Visual Thinking & Visual Notes: Books

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People often think of taking visual notes while listening to a live presentation or maybe an audio file. But  there's no reason why your notes from print materials can't be visual, too. Especially if you're studying. Or gathering information to write a longer paper. Or even reading a non-fiction book just for fun.

The visual notes above were created while reading chapter 5 of The Accidental Creative, by Todd Henry. One assignment in my grad program was to write a book review. Of course, that meant I had to actually read the book first! So, I created visual notes of each chapter as I went along. That made it much, much easier to see main themes as they emerged.

I had no intention of showing these to anyone when I created them. They were just how I kept track of the key points from each chapter. And I actually ended up "writing" the entire book review visually! 

You can see then entire set in this Pinterest board. Because I hadn't planned on sharing them with anyone, I experimented with some things. Some I like better than others, but they all did the job of making my notes much easier to use later on...and the whole project way more fun!

Visual Thinking & Creativity: Switch Perspectives

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One great way to think more creatively is to switch your perspectives. Try looking at things from the perspective of a child. Or a superhero. Or a rock star. Or your favorite movie character. You can choose anyone — dead or alive, real or fictional, human or not. Just pick someone and step into their shoes for a minute to see things through their eyes. Another word for that is empathy.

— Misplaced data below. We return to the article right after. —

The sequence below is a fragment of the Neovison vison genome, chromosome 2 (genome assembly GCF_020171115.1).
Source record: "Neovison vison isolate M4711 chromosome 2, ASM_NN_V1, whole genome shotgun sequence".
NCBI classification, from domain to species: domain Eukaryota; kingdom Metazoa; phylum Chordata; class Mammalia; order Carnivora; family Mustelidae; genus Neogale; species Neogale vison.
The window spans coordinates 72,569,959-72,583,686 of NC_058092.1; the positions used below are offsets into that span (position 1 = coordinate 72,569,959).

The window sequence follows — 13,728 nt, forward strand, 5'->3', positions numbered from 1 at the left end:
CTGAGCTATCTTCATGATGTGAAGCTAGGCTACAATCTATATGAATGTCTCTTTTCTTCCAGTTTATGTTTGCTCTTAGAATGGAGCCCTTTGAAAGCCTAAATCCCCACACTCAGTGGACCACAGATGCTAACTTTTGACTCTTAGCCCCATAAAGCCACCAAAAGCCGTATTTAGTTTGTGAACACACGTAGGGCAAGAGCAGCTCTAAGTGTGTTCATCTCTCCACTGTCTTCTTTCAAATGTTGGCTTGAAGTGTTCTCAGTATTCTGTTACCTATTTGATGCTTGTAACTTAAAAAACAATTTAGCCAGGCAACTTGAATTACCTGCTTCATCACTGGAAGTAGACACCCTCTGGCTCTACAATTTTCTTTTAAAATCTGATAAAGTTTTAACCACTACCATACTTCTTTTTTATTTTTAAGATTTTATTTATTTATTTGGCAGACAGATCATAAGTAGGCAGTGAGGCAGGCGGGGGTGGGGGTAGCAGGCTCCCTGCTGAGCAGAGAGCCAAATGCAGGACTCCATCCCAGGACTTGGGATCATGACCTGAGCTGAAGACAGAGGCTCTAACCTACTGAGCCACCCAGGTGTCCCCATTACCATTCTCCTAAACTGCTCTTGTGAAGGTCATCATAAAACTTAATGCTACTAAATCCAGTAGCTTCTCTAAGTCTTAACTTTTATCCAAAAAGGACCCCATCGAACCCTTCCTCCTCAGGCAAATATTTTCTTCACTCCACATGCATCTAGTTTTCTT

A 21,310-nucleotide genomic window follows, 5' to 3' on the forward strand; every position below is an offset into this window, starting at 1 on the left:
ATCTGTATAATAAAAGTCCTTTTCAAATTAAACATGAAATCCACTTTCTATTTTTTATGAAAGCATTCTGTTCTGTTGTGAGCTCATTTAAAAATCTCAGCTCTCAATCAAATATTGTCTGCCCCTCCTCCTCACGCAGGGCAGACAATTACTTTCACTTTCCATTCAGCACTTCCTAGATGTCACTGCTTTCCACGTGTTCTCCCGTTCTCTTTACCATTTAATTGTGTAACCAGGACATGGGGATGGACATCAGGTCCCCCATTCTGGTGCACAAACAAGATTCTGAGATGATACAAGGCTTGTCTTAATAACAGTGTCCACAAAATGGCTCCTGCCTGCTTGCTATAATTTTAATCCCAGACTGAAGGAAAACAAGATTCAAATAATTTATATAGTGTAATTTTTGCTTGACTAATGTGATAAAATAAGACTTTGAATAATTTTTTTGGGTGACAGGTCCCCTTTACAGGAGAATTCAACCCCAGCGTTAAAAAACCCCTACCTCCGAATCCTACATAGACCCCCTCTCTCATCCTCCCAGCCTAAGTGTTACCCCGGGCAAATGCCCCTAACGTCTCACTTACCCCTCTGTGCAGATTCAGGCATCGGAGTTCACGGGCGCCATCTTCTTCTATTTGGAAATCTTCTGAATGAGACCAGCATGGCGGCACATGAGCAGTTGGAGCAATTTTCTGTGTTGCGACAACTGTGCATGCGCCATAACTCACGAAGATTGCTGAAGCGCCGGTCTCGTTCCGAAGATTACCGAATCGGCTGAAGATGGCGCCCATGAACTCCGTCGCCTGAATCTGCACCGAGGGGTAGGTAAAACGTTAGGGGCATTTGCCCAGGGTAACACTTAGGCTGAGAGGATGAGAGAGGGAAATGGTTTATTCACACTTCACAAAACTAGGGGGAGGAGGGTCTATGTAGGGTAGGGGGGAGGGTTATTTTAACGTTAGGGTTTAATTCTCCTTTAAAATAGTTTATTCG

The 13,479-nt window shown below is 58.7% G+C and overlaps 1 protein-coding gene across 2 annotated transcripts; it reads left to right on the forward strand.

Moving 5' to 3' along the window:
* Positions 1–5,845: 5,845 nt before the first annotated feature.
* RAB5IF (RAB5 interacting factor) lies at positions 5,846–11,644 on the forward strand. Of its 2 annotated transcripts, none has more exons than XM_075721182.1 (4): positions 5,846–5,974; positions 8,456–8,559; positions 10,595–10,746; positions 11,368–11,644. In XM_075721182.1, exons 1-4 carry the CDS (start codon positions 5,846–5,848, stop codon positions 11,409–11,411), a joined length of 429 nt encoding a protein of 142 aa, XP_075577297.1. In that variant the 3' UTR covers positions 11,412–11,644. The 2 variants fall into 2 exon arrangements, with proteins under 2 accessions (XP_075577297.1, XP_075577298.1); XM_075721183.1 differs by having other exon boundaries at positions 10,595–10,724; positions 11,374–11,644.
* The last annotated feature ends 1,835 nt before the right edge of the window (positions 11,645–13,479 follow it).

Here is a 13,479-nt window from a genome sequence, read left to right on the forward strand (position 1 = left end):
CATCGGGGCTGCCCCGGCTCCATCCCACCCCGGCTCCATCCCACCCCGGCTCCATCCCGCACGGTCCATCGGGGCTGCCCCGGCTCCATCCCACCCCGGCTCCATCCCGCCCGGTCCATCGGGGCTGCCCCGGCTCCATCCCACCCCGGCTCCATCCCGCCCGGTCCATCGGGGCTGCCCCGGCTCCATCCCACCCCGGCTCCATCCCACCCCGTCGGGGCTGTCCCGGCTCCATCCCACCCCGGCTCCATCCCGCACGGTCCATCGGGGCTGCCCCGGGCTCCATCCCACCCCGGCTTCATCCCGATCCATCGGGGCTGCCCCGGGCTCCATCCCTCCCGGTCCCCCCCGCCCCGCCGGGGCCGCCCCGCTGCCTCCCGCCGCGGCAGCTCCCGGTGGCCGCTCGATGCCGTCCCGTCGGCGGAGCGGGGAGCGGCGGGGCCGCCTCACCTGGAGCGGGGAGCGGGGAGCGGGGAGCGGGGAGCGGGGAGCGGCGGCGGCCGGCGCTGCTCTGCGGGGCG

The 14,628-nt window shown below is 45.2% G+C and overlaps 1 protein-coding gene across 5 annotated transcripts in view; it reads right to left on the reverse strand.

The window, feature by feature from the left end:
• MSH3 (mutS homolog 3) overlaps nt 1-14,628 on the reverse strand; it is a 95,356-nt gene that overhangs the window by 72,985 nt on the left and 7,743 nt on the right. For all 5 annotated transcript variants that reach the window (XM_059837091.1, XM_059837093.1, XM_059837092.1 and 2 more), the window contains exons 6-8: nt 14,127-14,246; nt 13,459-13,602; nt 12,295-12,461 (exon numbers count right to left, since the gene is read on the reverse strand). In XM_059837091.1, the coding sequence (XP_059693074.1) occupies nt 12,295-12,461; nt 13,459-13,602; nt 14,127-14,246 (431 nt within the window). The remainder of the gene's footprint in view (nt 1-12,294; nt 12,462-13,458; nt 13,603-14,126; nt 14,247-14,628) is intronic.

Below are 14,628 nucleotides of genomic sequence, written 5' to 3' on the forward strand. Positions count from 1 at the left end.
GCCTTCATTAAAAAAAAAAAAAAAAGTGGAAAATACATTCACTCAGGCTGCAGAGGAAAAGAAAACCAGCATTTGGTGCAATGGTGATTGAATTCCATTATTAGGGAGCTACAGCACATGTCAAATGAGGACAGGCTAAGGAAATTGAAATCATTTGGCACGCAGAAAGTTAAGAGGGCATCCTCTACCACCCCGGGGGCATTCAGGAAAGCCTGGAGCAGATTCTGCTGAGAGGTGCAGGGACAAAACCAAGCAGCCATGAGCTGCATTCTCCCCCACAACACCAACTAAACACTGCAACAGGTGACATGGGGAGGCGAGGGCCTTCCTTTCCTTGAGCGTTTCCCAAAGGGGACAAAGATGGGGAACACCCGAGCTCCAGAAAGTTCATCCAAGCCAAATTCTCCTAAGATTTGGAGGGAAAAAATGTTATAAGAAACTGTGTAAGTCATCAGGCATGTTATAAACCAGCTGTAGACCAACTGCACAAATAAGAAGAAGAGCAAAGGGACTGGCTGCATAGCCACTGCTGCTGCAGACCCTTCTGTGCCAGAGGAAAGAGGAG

You can also switch perspectives physically. Try walking into a new room. Or taking your work outside. Or maybe lying down to think. Or simply standing up for a while instead of staying seated.

Anything that causes you to see things in a new way can ignite your creativity. So give it a try and see what works for you!  

Visual Thinking & Creativity: Idea Boxes

There's a myth out there that highly creative people just sit around and wait for inspiration to strike. Like a great big lightening bolt from the sky. Or a soft whisper from a mystical muse.

Truth is, creativity is not quite so passive. It is an active process. And there's a science to it, not just an art. There are even formulas, methods, and procedures for generating ideas and, equally importantly, evaluating them.

One classic way to create something new is to combine things. And a great way to do that is with an idea box. It's really easy to do - the image above shows one I used with kindergarten through jr. highers. 

First, write out the parts of your project, problem or whatever you're thinking about. Next, make a list of thing that fall into each of those categories (random is good here!). Then, chose something from each list and put them all together. If you don't like what you end up with, reach back into your idea box until you find something you do like!